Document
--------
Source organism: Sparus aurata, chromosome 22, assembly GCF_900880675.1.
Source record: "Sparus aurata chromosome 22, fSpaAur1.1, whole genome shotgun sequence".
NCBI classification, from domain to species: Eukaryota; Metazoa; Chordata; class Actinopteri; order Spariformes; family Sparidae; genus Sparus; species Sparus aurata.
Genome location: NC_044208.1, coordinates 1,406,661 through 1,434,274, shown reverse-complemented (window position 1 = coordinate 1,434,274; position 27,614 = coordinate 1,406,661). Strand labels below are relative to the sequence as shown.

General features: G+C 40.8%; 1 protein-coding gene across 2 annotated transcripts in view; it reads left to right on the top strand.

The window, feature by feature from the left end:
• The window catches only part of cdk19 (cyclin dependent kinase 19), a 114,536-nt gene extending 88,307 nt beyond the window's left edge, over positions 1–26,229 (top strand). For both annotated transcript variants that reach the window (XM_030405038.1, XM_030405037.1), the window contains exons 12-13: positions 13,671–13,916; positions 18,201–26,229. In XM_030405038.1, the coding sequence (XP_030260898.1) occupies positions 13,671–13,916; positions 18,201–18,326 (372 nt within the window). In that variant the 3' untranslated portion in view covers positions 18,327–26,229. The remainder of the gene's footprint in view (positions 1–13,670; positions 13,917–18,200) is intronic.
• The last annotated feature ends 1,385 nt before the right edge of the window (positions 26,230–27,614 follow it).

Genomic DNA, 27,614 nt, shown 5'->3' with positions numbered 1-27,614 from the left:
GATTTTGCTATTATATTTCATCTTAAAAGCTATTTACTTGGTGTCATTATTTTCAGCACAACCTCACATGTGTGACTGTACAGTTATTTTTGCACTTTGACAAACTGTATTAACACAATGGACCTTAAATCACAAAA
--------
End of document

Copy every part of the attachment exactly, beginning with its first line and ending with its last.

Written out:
Source organism: Sparus aurata, chromosome 22, assembly GCF_900880675.1.
Source record: "Sparus aurata chromosome 22, fSpaAur1.1, whole genome shotgun sequence".
NCBI classification, from domain to species: Eukaryota; Metazoa; Chordata; class Actinopteri; order Spariformes; family Sparidae; genus Sparus; species Sparus aurata.
Genome location: NC_044208.1, coordinates 1,406,661 through 1,434,274, shown reverse-complemented (window position 1 = coordinate 1,434,274; position 27,614 = coordinate 1,406,661). Strand labels below are relative to the sequence as shown.

General features: G+C 40.8%; 1 protein-coding gene across 2 annotated transcripts in view; it reads left to right on the top strand.

The window, feature by feature from the left end:
• The window catches only part of cdk19 (cyclin dependent kinase 19), a 114,536-nt gene extending 88,307 nt beyond the window's left edge, over positions 1–26,229 (top strand). For both annotated transcript variants that reach the window (XM_030405038.1, XM_030405037.1), the window contains exons 12-13: positions 13,671–13,916; positions 18,201–26,229. In XM_030405038.1, the coding sequence (XP_030260898.1) occupies positions 13,671–13,916; positions 18,201–18,326 (372 nt within the window). In that variant the 3' untranslated portion in view covers positions 18,327–26,229. The remainder of the gene's footprint in view (positions 1–13,670; positions 13,917–18,200) is intronic.
• The last annotated feature ends 1,385 nt before the right edge of the window (positions 26,230–27,614 follow it).

Genomic DNA, 27,614 nt, shown 5'->3' with positions numbered 1-27,614 from the left:
GATTTTGCTATTATATTTCATCTTAAAAGCTATTTACTTGGTGTCATTATTTTCAGCACAACCTCACATGTGTGACTGTACAGTTATTTTTGCACTTTGACAAACTGTATTAACACAATGGACCTTAAATCACAAAA